Why does leading remotely feel different? by @KevinEikenberry and @WTurmel

Why does leading remotely feel different? by @KevinEikenberry and @WTurmel

Excited to be hosting a guest post from Kevin Eikenberry and Wayne Turmel on my blog. They have co-authored a great new book together called The Long-Distance Leader: Rules for Remarkable Remote Leadership. The authors’ “Three-O” Model refocuses leaders to think about outcomes, others, and ourselves–elements of leadership that remain unchanged, whether employees are down the hall or halfway around the world. By pairing it with the Remote Leadership Model, which emphasizes using technology as a tool and not a distraction, leaders can navigate the terrain of managing teams wherever they are. Filled with exercises that ensure projects stay on track, keep productivity and morale high, and build lasting relationships, this bookis the go-to guide for leading effectively, no matter where people work.

The Long-Distance Leader Book Cover

Why is leading a remote team harder than when everyone is in the same room? In most ways it’s not; but it sure feels like it is. That’s because the differences matter—a lot. In The Long-Distance Leader: Rules for Remarkable Remote Leadership, we set out to answer this seemingly simple question. Here’s what we learned.

What we have to do hasn’t really changed.

If you think about what leaders need to do, whether we’re project managers or team leads, it doesn’t change regardless of whether everyone is in the same room. Think of all the things we do to be effective: coaching, assigning resources, delegating tasks, managing performance… there’s nothing we have to do remotely that we don’t do leading co-located teams.

We need to coach, but that can be difficult when you can’t get face to face. Delegation still happens in a remote environment, but we have to be sure we’re being fair to everyone (not just giving tasks to the people in the office because they’re easily accessible). We also have to ensure everyone understands why they’re being given certain assignments. In other words, what we’re expected to do hasn’t changed much.

We can’t be as effective at a distance as we are in the same room. So what’s the problem?

The change is in how we do things. 

The difficulty for most of us with working remotely is that the ways we have learned to communicate most effectively aren’t available to us. We can’t just sit down with someone face to face and have a coaching conversation. When we do that in person, we can read body language, hear vocal tones and get all kinds of cues that make real communication happen. In a remote or virtual environment, there is a layer of technology between us and the other person. We send an email, instead of speaking on the phone. Maybe we talk on the phone rather than use the webcam, which denies us vital non-verbal information that might make or break that conversation.

There are all kinds of reasons for us not using tools effectively, and this is where effective leaders separate themselves.

  • Effective Long-Distance Leaders choose the right tool for the right job. When we’re struggling just to get our work done, it’s easy to default to the communication methods that are most convenient for us, or the ones we’re more comfortable with. Some managers believe that email is the simplest and fastest way to communicate, and over-rely on that. Others would rather wait until they can get face to face, and maybe don’t deliver feedback in as timely a manner as they should. Still others avoid conflict, and so choose methods that don’t require actually speaking to another person. In order to communicate as effectively as possible, we need to choose the right tool for the job at hand, even if it’s not personally comfortable for us, or requires us taking the time to learn a new tool effectively. We also have to choose tools that let us not only transmit information, but receive feedback in the richest, most effective manner possible.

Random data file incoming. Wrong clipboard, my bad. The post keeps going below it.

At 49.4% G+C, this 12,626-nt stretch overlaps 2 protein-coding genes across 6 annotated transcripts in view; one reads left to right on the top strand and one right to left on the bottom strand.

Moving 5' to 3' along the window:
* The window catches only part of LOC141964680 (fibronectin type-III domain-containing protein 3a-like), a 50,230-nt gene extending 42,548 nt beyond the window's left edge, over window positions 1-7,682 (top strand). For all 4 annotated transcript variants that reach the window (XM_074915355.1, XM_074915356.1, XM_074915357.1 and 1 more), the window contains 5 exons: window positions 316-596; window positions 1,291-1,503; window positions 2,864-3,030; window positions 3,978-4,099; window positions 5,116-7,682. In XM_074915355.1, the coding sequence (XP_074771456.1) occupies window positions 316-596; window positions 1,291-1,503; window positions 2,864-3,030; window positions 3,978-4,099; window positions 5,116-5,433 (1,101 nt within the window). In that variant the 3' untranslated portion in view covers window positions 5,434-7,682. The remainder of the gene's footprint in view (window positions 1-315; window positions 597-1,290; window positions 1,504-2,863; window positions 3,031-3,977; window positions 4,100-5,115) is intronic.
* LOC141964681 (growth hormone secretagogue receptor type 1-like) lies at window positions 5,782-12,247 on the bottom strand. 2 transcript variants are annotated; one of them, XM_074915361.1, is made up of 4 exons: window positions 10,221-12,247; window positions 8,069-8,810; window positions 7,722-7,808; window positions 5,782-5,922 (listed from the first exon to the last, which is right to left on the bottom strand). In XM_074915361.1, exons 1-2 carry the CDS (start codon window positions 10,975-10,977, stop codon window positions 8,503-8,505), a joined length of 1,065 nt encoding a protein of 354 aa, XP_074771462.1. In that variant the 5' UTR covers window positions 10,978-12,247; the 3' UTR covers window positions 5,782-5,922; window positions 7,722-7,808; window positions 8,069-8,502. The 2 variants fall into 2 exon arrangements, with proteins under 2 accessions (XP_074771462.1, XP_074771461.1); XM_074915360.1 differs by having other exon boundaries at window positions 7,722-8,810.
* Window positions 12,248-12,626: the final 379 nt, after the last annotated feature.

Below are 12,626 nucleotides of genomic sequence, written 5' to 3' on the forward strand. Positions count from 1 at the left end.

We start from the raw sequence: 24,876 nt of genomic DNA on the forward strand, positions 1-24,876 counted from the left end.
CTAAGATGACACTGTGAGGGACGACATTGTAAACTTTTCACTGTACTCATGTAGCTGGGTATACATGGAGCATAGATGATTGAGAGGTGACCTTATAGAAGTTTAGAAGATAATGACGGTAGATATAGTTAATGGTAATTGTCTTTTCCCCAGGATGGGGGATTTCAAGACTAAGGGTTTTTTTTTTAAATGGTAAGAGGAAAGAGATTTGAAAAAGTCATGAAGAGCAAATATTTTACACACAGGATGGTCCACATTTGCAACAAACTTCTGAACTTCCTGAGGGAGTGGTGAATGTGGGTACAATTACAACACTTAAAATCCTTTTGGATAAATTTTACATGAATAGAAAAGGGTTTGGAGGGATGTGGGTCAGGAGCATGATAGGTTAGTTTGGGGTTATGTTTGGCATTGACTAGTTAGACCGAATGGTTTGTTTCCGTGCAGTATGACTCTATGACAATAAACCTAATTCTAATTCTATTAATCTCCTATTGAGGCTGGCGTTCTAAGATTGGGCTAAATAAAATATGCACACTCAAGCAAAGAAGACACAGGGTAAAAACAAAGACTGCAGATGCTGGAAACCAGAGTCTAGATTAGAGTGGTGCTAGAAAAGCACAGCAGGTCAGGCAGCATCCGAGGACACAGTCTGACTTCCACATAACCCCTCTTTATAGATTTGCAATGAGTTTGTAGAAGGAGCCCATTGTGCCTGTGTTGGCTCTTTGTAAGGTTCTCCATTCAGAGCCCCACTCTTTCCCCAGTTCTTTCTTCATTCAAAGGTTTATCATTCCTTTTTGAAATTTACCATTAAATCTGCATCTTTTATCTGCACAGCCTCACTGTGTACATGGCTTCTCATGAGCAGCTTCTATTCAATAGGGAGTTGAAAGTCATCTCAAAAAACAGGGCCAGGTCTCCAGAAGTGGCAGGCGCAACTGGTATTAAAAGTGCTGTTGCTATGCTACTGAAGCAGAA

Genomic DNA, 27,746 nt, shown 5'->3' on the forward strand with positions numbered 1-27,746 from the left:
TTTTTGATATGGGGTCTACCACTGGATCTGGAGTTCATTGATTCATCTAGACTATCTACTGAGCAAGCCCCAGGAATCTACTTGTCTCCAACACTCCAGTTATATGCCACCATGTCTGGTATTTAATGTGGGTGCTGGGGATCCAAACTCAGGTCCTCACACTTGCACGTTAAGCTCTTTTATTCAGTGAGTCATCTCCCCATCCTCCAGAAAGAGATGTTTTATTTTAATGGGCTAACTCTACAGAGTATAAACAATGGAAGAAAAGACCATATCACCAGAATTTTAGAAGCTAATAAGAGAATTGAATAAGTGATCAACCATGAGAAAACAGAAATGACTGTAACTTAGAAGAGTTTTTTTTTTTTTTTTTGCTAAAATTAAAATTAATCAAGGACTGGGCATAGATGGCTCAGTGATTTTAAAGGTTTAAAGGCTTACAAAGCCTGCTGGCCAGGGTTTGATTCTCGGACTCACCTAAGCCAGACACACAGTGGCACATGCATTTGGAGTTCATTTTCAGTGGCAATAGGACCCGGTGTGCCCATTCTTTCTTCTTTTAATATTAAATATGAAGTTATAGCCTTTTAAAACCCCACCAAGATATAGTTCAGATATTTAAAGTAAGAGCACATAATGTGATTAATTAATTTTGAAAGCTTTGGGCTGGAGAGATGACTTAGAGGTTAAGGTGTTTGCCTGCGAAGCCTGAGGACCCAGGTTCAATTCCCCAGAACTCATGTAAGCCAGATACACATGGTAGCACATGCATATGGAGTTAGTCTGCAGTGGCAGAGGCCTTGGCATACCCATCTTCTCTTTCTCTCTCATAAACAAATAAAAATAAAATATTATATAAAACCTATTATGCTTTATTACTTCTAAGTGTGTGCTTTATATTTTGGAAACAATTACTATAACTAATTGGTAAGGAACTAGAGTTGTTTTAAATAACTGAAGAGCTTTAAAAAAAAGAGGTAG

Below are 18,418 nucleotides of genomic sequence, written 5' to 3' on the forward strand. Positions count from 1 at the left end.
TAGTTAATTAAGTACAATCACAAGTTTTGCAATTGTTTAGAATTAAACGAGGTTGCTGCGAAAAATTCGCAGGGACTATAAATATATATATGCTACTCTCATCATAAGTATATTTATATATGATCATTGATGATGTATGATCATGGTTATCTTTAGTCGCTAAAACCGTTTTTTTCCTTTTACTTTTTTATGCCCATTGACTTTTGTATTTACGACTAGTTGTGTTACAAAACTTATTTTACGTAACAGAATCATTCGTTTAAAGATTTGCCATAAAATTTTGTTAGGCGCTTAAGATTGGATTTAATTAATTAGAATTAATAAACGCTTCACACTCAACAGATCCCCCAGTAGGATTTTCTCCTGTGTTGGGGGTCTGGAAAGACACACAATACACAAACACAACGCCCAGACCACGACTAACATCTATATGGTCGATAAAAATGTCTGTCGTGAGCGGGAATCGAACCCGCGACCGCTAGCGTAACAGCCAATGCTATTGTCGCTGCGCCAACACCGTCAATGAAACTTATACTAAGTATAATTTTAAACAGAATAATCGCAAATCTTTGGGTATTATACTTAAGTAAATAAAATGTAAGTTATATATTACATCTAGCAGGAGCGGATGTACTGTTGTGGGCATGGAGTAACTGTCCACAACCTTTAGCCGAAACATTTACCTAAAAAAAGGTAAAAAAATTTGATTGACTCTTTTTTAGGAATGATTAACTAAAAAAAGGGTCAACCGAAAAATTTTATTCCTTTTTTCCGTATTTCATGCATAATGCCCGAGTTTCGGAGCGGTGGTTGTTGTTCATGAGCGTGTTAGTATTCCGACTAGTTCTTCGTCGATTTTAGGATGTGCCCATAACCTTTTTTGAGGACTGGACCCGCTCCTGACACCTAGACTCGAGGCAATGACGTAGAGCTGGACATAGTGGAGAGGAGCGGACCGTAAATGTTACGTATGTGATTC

• Effective Long-Distance Leaders leverage the tools to get the most from them. Sloan/MIT studies have shown that while managers believe that technology is crucial to getting the job done, many leaders feel that they don’t use them well, and aren’t as comfortable with the tools at their disposal. If you have tools but don’t use them, you’re working with a serious handicap.
  • Effective Long=Distance Leaders work with their teams to set expectations and etiquette. One of the biggest challenges for Long-Distance Leaders is feeling like there are no rules to communication, that everyone on the team is doing their own thing, and that they’re just making it up as they go. Establishing communication norms )how often you’ll communicate, and through which media) goes a long way to building confidence and eliminating some of that discomfort and self-doubt.

 

So when it feels like you’re struggling to lead your remote team or project, take a step back and start with recognizing what leadership behaviors you should exhibit, then think about the best way to accomplish it. Mindfully applying the right tool to the right job will make you a more effective leader.

Kevin Eikenberry Bio Pic

Kevin Eikenberry is founder and Chief Potential Officer of The Kevin Eikenberry Group. He’s been named one of Inc.com’s Top 100 Leadership and Management Experts in the World, and is the author of several books, including Remarkable Leadership.

Wayne Turmel Bio Pic

Wayne Turmel is the co-founder (along with Kevin) of The Remote Leadership Institute and the author of many books, including ATD’s 10 Steps to Successful Virtual Presentations.

Together, Kevin and Wayne have written the definitive guide for remote leaders, The Long-Distance Leader: Rules for Remarkable Remote Leadership.

 

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